<Figure 11> Fail2ban service failed to start

If you look at the directory structure of Fail2ban’s configuration file, there are many configuration-related files such as action.d, fail2ban.d, filter.d, and jail.d (see <Figure 12>). Due to space constraints, I cannot cover everything, so I will only introduce a few key points in DDoS defense.

<Figure 12> Fail2ban Configuration File Structure

You can prevent DDoS attacks coming from Nginx by modifying jail.local in the Fail2ban configuration file as follows. Each setting is explained in comments, so please read them. If you have any questions, please contact us via comment or email. ah! Don’t forget to comment (like, comment, subscribe, and turn on notifications) before making an inquiry.

# /etc/fail2ban/jail.d/jail.local

enabled = true                       # 설정 on/off
filter = nginx-limit-req             # 사용할 필터 이름
findtime = 60                        # 모니터링 시간 (60초)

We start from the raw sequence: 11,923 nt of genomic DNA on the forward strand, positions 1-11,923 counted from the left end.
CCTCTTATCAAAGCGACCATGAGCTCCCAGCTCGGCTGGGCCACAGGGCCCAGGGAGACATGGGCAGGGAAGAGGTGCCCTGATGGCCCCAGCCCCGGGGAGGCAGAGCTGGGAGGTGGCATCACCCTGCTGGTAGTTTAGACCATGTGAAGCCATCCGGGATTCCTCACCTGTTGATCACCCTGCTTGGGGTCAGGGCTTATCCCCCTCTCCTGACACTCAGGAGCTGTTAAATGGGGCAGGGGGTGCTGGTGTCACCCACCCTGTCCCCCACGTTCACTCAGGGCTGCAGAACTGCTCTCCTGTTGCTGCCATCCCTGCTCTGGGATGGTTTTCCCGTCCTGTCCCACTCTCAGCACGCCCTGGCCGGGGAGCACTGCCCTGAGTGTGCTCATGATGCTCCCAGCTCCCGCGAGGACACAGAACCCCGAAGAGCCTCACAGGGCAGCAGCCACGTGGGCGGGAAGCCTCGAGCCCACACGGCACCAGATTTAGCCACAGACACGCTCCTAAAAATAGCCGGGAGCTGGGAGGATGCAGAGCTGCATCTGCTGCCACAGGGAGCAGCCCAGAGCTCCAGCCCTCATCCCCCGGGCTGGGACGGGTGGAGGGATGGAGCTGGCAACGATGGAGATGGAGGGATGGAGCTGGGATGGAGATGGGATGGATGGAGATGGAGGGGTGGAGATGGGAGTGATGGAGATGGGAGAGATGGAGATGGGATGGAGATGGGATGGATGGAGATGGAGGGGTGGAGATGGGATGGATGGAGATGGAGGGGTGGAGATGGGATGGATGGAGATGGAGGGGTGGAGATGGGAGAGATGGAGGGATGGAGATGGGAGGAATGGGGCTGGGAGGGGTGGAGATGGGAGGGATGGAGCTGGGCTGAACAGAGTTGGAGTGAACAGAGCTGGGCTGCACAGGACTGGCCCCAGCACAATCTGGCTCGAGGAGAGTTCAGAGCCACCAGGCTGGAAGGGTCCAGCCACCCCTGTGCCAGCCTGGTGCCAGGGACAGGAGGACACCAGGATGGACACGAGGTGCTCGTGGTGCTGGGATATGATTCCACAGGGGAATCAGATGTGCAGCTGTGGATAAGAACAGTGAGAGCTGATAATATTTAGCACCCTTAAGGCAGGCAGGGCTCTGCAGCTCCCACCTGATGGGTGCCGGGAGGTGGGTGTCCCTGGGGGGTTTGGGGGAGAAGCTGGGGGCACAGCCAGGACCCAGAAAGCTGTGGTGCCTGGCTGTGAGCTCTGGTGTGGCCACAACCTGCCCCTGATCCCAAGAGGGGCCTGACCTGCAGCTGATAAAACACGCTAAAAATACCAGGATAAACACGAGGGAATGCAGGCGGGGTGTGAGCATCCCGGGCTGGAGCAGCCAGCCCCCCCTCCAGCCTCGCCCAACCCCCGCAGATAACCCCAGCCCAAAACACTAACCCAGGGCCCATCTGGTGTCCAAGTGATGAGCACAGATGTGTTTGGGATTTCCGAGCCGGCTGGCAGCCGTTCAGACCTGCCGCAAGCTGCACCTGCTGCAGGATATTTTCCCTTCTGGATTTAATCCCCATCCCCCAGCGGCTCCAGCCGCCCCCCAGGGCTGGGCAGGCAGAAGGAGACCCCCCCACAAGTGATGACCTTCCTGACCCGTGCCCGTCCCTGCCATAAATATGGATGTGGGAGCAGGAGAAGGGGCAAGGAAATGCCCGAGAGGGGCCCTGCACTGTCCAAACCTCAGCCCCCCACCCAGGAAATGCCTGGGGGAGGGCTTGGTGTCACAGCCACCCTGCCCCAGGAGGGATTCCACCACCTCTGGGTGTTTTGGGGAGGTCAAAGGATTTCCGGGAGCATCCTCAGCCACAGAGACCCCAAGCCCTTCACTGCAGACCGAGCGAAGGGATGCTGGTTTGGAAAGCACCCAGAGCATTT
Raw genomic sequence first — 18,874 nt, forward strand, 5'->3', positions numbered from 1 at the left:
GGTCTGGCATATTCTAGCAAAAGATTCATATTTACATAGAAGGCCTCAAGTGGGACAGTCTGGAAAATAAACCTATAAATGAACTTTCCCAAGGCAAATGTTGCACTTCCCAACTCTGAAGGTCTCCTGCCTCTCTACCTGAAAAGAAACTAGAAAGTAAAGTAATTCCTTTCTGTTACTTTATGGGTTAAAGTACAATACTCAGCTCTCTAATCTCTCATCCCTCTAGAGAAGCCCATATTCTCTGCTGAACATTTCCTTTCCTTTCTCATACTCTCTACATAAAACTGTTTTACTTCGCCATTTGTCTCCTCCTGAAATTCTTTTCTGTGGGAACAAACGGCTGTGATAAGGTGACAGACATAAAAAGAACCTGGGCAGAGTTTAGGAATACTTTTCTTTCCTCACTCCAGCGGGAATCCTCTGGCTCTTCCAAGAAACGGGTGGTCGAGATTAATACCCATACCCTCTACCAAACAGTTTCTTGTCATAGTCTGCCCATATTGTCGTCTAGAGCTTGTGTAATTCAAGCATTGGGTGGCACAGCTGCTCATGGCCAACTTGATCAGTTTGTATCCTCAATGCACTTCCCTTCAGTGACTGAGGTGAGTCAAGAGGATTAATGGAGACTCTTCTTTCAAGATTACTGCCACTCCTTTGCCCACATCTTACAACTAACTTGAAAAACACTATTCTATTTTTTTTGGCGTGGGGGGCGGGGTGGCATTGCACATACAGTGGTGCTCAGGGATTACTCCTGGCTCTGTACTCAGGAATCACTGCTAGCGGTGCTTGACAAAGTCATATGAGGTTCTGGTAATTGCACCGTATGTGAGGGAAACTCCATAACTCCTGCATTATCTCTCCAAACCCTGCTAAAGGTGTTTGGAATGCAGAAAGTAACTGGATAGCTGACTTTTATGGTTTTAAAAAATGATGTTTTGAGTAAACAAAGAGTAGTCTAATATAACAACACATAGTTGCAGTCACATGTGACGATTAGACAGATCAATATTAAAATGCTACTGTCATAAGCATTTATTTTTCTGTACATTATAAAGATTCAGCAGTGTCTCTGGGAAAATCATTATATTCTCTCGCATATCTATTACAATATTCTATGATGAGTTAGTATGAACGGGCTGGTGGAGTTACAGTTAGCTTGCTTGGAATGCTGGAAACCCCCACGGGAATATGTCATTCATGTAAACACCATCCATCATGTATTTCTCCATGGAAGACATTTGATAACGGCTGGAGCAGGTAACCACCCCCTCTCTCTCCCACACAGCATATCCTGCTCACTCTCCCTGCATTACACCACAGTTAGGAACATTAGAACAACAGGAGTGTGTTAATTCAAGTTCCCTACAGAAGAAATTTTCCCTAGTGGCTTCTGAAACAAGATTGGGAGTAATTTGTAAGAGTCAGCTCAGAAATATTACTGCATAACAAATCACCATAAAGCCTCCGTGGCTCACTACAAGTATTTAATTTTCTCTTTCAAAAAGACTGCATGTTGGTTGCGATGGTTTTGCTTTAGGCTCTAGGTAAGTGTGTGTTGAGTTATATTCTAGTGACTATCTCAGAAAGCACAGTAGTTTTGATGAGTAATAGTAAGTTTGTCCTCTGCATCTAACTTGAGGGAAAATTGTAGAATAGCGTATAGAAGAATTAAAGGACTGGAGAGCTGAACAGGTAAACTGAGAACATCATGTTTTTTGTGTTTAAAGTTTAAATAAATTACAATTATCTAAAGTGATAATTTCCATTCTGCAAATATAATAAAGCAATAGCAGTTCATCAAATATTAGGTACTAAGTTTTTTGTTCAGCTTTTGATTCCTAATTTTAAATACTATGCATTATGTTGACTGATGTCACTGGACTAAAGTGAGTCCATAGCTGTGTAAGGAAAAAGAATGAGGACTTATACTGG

maxretry = 10                        # 60초 동안 10번 이벤트 발생 시 차단
bantime = 10800                      # 차단 시간 (3시간)
port = http, https                   # 차단 대상 포트
protocol=tcp                         # 차단 대상의 프로토콜
banaction = iptables-multiport       # 차단 방식 선택 ( iptables 이용 )
action_with_ban = %(banaction)s[name=%(__name__)s, bantime="%(bantime)s", port="%(port)s", protocol="%(protocol)s"]
action = %(action_with_ban)s    # 차단 액션 등록
logpath = /var/log/nginx/*error.log  # 모니터링할 로그 파일 경로

Disable the sshd daemon that was problematic earlier by editing the /etc/fail2ban/jail.d/defaults-debian.conf file as follows. Just change the value of enabled under [sshd] from true to false and save.

# /etc/fail2ban/jail.d/defaults-debian.conf

enabled = false